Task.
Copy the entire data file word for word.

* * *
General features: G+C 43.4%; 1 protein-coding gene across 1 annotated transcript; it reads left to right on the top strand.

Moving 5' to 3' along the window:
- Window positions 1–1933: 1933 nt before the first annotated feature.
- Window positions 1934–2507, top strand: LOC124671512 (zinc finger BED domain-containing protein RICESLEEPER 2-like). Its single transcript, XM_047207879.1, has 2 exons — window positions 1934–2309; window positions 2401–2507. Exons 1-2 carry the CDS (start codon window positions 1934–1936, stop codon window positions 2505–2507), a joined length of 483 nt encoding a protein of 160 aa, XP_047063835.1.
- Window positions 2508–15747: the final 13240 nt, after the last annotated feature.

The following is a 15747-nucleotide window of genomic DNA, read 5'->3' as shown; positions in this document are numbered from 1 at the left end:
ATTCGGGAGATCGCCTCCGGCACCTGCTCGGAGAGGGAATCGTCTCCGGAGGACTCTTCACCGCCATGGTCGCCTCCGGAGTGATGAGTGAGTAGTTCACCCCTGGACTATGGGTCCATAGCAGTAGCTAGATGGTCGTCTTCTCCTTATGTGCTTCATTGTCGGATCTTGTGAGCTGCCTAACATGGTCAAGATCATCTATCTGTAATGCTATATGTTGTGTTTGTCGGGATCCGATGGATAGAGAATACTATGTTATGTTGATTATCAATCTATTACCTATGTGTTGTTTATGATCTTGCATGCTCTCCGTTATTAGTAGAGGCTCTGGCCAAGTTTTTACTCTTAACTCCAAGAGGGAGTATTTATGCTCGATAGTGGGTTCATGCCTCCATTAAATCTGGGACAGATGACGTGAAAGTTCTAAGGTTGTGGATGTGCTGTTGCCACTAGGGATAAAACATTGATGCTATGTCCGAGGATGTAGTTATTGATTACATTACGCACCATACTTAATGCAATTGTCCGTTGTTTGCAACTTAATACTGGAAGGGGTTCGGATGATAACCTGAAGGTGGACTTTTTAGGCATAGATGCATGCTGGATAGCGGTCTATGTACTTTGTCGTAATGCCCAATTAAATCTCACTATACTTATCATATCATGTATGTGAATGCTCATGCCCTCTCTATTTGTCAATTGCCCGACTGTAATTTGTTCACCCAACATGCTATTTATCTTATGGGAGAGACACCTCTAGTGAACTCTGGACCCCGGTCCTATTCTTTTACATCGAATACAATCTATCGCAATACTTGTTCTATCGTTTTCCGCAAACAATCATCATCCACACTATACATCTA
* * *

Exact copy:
General features: G+C 43.4%; 1 protein-coding gene across 1 annotated transcript; it reads left to right on the top strand.

Moving 5' to 3' along the window:
- Window positions 1–1933: 1933 nt before the first annotated feature.
- Window positions 1934–2507, top strand: LOC124671512 (zinc finger BED domain-containing protein RICESLEEPER 2-like). Its single transcript, XM_047207879.1, has 2 exons — window positions 1934–2309; window positions 2401–2507. Exons 1-2 carry the CDS (start codon window positions 1934–1936, stop codon window positions 2505–2507), a joined length of 483 nt encoding a protein of 160 aa, XP_047063835.1.
- Window positions 2508–15747: the final 13240 nt, after the last annotated feature.

The following is a 15747-nucleotide window of genomic DNA, read 5'->3' as shown; positions in this document are numbered from 1 at the left end:
ATTCGGGAGATCGCCTCCGGCACCTGCTCGGAGAGGGAATCGTCTCCGGAGGACTCTTCACCGCCATGGTCGCCTCCGGAGTGATGAGTGAGTAGTTCACCCCTGGACTATGGGTCCATAGCAGTAGCTAGATGGTCGTCTTCTCCTTATGTGCTTCATTGTCGGATCTTGTGAGCTGCCTAACATGGTCAAGATCATCTATCTGTAATGCTATATGTTGTGTTTGTCGGGATCCGATGGATAGAGAATACTATGTTATGTTGATTATCAATCTATTACCTATGTGTTGTTTATGATCTTGCATGCTCTCCGTTATTAGTAGAGGCTCTGGCCAAGTTTTTACTCTTAACTCCAAGAGGGAGTATTTATGCTCGATAGTGGGTTCATGCCTCCATTAAATCTGGGACAGATGACGTGAAAGTTCTAAGGTTGTGGATGTGCTGTTGCCACTAGGGATAAAACATTGATGCTATGTCCGAGGATGTAGTTATTGATTACATTACGCACCATACTTAATGCAATTGTCCGTTGTTTGCAACTTAATACTGGAAGGGGTTCGGATGATAACCTGAAGGTGGACTTTTTAGGCATAGATGCATGCTGGATAGCGGTCTATGTACTTTGTCGTAATGCCCAATTAAATCTCACTATACTTATCATATCATGTATGTGAATGCTCATGCCCTCTCTATTTGTCAATTGCCCGACTGTAATTTGTTCACCCAACATGCTATTTATCTTATGGGAGAGACACCTCTAGTGAACTCTGGACCCCGGTCCTATTCTTTTACATCGAATACAATCTATCGCAATACTTGTTCTATCGTTTTCCGCAAACAATCATCATCCACACTATACATCTA